Randy Petersen has recently been making the argument as I understand it that the big credit card signup bonuses are a temporary phenomenon, the gist of the argument is that during the financial crisis the airlines sold large blocks of miles to their credit card partners at deep deep discounts. The airlines raised tons of cash but sold the miles cheap, so it hasn’t been that expensive for banks to offer the bonuses, and the miles have to be used within a defined time period so they’ve had an incentive to use up the miles fairly quickly.
American Express pre-purchased half a billion dollars worth of miles from Delta, and Chase pre-purchased half a billion dollars worth of miles from United. That drove down their costs and help keep those airlines liquid.
There’s a certainly plausibility to Randy’s argument, except that the miles that were purchased in such huge quantities haven’t been the ones given away with the biggest signup bonuses.
One of the most frequent uber-large bonuses has been the 100,000 mile signup offer for the British Airways Visa Signature® Card from Chase.
They’ve made the spending requirements on that card more significant since they first brought out the offer, it’s 50,000 points after $1000 spend within 3 months; 25,000 more after $10,000 spend within a year; 25,000 more after the second $10,000 spend within a year. So $20,000 spending required to meet the full 100,000 mile signup bonus. But the real value in the card comes after $30,000 in spend anyway — a companion award ticket that allows you to spend the miles twice (for a second passenger on the same itinerary). And there are lots of ways to reach that minimum spend.
But clearly Chase — BA’s U.S. frequent flyer partner — hasn’t been the same sort of financial driver for the airline that they have been for United. There’s been no half billion dollar pre-purchase of miles from BA. And yet they make 100,000 mile signup bonus offers for that card. Because it’s a way of grabbing attention of busy, lucrative frequent flyer customers.
Meanwhile there’s been no 100,000 — or even 75,000 — mile offers with Chase’s United co-branded credit card — even though Chase had the biggest marketing budget in the history of credit cards ever for the rollout of the United Explorer card. I think they had one of the worst slogans ever for that card (“You’re In” sounds way to much like ‘urine’). But they had a ginormous budget, which they didn’t spend burning through those cheap miles. Their 25,000 – 55,000 mile signup bonuses are more generous than the 15,000 mile bonuses when I first got into the game. But it’s noteworthy that the biggest, cheapest mileage purchases don’t tier to the biggest consumer signup bonuses.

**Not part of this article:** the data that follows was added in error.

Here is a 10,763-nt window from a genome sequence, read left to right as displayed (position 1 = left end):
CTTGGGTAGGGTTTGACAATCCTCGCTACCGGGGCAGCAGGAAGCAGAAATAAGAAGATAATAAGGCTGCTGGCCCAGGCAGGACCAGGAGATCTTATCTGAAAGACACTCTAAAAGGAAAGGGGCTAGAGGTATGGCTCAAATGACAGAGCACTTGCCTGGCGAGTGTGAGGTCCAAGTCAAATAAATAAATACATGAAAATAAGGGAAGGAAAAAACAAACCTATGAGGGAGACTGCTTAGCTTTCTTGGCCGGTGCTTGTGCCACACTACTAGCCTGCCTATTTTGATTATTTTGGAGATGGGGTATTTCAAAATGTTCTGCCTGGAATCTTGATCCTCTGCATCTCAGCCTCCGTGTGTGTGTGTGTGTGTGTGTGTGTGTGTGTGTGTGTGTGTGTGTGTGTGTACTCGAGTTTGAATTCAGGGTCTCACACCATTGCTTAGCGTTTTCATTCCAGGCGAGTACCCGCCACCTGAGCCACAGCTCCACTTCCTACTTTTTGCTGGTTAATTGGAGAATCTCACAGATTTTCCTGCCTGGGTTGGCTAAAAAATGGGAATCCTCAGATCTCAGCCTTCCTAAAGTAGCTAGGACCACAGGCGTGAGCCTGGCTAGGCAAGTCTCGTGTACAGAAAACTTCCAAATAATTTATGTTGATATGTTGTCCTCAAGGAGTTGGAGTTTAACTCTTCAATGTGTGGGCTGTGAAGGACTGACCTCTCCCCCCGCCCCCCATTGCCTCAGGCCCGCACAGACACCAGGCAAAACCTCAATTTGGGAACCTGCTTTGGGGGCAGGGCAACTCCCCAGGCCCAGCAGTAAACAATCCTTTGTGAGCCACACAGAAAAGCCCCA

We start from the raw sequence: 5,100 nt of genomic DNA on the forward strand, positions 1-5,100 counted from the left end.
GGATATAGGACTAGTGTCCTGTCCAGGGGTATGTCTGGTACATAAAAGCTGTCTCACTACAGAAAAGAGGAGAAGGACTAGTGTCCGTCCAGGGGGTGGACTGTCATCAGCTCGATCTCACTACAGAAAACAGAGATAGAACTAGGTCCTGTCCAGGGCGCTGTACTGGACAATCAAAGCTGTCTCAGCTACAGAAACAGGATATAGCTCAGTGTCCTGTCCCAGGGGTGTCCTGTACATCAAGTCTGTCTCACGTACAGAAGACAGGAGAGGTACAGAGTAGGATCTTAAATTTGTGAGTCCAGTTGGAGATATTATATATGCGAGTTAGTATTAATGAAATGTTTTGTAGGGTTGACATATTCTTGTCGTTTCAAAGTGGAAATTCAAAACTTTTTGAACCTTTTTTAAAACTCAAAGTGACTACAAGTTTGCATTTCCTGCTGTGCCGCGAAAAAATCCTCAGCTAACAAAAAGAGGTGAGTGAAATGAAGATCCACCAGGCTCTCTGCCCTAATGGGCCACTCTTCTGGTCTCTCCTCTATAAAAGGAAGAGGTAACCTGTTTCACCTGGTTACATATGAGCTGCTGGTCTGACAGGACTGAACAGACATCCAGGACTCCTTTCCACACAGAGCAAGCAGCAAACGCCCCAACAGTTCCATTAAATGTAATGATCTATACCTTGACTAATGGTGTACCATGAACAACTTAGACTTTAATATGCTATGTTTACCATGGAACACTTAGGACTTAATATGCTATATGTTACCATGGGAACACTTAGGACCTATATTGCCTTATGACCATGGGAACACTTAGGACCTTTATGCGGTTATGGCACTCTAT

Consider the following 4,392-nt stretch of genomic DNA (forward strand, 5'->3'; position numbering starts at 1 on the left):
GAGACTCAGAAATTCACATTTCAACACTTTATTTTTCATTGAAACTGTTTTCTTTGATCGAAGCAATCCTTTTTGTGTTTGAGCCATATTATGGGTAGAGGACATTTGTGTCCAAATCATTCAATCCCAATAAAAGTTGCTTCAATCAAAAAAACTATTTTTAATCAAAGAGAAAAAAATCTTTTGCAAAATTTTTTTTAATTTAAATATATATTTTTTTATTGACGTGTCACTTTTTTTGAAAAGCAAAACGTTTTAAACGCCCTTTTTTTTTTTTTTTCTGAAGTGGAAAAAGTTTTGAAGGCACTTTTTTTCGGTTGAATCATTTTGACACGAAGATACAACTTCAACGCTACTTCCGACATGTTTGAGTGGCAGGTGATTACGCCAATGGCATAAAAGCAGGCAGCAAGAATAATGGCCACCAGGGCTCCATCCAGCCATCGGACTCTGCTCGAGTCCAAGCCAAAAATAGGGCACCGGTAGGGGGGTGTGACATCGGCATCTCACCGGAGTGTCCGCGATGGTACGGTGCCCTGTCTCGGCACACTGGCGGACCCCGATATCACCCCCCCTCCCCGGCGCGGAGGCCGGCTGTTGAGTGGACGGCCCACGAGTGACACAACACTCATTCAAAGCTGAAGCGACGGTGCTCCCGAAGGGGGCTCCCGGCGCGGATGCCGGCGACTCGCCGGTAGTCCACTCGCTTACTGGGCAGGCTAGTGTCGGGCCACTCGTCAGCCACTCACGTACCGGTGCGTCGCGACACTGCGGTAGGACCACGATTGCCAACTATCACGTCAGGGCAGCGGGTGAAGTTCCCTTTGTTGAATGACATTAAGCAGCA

American Express has made a couple of brief, targeted 70,000 mile signup offers for their Delta co-branded card. But mostly the bonuses have hovered around just 35,000 miles. And whereas Membership Rewards had huge transfer bonuses to Delta in 2011, there have been no such bonuses at all in 2012. Again, the biggest pre-purchase deals haven’t been correlated with the biggest credit card signup bonuses.
And what are the very best credit card signup bonuses today, in addition to the 100,000 mile British Airways offer from Chase?
- Ink Bold charge card and Ink Plus credit card both offer 50,000 point signup bonuses after $5,000 spend within 3 months. These are Chase Ultimate Rewards points which transfer to United, British Airways, Korean Airlines, Southwest, Hyatt, Marriott, Ritz-Carlton, Priority Club, and Amtrak. (The cards also earn quintuple points on wireless/telecommunications services, cable and satellite TV and radio, and office supply stores and double points on hotels and gas stations up to 200,000 points per year.)
- Chase Sapphire Preferredoffers no fee the first year, 40,000 points after $3000 in spend within 3 months, no foreign currency conversion fees, double points on travel and dining, points transfers to United, Hyatt, Southwest, Amtrak, British Airways, Korean Airlines, Marriott Priority Club, and Ritz-Carlton. Probably the best all-around credit card, and with a great signup bonus.